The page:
My main concern as a spiritual caregiver was to listen to the patient and be present with her.  As the conversation between us developed, I was able to see that this woman had found some sort peace in all of this with her recent discovery of spirituality.  The interaction between us was very easy and trusting.

I think something positive was present here for this patient in some of the realizations that she has made as well as the fact that she’s fully aware that she’s still on a journey of sorts and no doubt some more realizations will most probably be on the way for her.

Categories: Ascension, Raise your EQ, Spiritual Care giving, Verbatims | 6 Comments

Intro: A Baptism of Fire


Tim Robbins after his escape from prison in “The Shawshank Redemption”

To those of you who don’t know me personally, there was a time when I was a spiritual caregiver at a very busy hospital in a very violent city in the United States. Once upon a time they used to call it pastoral care or chaplaincy but since the term “pastoral” has a very Christian connotation to it, they decided to call  it spiritual care-giving instead in order to be more inclusive of other faith traditions and paths.

To call it a baptism of fire would be an understatement.
It was life and death literally every day. Dealing with the living who will shortly die either through cancer, HIV-related illnesses, or dealing with family members of those who died too quickly and too violently in the trauma bay, mostly through gun-shot wounds or drug-related violence. It also meant dealing with life, women giving birth under complicated situations, people who were struggling to live and for me, being present in the midst of that struggle and trying to overcome my own discomfort and projection in some of those situations, never mind how troubling or traumatic those situations could be.
Sometimes it meant visiting patients the night before an important surgery and talking with them long into the night or it could mean just simply holding someone’s hand and say nothing at all. At times it meant accompanying shocked parents to the hospital morgue in order identify the body of a son who had died due to a bullet wound. At other times it meant being asked to be in the birthing room because a troubled teenager asked me to be there with her because no one else would. Sometimes, it just meant praying with someone, even a prayer from a completely different tradition from my own but it was one they wanted and needed to have repeated.
There’s nothing New Age or conspiracy-related about these stories but I’ve sat on them for over 10 years now and I think it’s time to let them go. I’m sharing them because if through reading them, it can help someone, anyone learn about emotional intelligence, and how to connect to others on that level, even through some of my own mistakes and biases which I’ve documented…well that would be something. All too often in the “spiritual” scene, there’s plenty of talk about energies, frequencies and putting our thoughts and words into actions and deeds but very little about that intermediate stage between the physical and spiritual, namely the emotional, and honestly, that’s the real connector which many people forget about. How do you begin to resonate with another human being, so different from you and yet, still remain you? How do you reach another person whose beliefs may be so different from your own despite our own common humanity?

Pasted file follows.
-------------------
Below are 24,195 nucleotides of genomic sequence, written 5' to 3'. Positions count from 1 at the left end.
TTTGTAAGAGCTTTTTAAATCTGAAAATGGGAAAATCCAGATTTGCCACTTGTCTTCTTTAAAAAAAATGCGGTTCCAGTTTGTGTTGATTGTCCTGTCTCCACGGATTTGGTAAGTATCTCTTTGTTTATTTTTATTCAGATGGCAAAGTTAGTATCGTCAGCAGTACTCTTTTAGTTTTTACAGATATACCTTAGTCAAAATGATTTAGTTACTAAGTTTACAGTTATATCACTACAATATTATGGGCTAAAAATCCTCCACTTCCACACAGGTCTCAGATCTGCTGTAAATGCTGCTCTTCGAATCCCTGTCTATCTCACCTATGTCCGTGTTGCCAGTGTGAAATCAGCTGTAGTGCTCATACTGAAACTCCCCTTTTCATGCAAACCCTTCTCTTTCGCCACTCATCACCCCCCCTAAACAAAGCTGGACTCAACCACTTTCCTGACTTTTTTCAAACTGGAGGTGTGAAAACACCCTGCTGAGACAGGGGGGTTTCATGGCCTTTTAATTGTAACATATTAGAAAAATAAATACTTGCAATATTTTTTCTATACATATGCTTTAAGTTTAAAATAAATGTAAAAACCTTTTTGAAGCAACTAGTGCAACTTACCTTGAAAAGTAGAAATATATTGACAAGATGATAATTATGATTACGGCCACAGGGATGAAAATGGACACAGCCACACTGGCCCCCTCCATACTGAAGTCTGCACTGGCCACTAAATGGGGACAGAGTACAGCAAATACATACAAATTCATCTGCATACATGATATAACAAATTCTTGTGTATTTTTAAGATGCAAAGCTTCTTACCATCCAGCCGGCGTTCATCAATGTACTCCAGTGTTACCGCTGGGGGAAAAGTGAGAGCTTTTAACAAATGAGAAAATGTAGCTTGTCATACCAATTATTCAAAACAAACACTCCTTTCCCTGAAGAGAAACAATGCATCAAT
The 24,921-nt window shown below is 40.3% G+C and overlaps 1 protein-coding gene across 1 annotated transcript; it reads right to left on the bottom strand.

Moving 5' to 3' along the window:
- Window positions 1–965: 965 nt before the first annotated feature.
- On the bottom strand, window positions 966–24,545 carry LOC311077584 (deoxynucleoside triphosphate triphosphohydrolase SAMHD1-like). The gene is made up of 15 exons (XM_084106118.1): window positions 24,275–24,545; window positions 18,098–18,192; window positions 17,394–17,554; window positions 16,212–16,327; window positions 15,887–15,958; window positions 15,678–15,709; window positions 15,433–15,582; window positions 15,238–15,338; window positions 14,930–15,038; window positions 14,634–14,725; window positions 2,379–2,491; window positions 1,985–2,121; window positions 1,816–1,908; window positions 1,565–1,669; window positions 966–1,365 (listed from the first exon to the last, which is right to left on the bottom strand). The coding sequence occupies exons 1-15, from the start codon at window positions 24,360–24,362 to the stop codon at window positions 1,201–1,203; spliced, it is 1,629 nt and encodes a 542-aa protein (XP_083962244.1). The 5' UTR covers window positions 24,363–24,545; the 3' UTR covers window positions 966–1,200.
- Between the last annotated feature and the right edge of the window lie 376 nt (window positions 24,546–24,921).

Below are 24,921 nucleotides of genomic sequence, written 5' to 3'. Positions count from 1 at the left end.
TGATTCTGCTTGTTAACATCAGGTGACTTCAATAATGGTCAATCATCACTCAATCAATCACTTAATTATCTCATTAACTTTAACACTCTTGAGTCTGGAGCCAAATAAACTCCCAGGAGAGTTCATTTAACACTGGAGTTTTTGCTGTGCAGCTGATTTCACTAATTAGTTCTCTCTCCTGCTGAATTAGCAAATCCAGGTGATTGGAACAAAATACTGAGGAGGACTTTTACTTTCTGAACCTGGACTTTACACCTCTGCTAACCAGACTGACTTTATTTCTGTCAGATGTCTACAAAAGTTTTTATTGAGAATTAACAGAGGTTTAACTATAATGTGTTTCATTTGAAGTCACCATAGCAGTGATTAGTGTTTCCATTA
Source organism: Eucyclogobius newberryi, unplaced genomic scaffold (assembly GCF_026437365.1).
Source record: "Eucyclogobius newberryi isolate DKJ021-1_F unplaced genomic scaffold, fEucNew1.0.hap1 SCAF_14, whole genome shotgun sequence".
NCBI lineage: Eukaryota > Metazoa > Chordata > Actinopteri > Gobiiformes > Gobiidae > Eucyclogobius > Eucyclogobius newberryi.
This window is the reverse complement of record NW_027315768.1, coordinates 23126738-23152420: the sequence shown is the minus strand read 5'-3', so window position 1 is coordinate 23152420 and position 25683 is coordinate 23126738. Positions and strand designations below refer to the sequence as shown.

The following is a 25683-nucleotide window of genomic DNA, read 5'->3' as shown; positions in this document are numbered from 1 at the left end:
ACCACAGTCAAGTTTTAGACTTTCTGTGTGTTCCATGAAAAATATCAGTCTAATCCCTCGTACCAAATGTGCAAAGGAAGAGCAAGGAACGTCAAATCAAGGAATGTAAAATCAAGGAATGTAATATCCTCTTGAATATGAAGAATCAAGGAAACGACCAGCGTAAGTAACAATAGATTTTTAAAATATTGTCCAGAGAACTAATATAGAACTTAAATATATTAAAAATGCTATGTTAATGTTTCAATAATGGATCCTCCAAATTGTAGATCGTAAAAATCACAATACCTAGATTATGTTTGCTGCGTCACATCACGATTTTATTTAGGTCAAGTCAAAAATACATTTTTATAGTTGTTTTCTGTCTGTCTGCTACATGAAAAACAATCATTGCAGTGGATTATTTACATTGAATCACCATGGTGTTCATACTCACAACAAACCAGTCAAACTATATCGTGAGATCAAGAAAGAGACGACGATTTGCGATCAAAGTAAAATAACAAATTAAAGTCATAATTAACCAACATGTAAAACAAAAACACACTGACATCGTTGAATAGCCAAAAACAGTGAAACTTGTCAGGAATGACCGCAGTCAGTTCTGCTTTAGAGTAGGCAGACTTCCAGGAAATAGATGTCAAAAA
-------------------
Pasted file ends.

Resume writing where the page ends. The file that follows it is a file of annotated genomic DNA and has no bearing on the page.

So the next few weeks, I’ll be posting the reports of my various encounters I had in the hospital wards. There’s nothing magical, yogic or supernatural about them so apologies in advance to my conspiracy-based or yoga-based readers. Sometimes they will be emotionally heavy to read  so I’ll completely understand if I lose a few readers along the way. But that’s Clinical Pastoral Education (CPE) and ACPE certification for you. There’s nothing light and fluffy or easy about the hospital wards where real human suffering is taking place. And even if that suffering is personal, the origins of much of that same suffering has to do with the world out there we are all living in, in a political and socio-economic reality which drives people to take desperate measures in their own lives or with the lives of others. All the stories are true, but the names have been changed to protect their identities.
Categories: Raise your EQ, Spiritual Care giving, This is why the planet is screwed up, Uncategorized | 7 Comments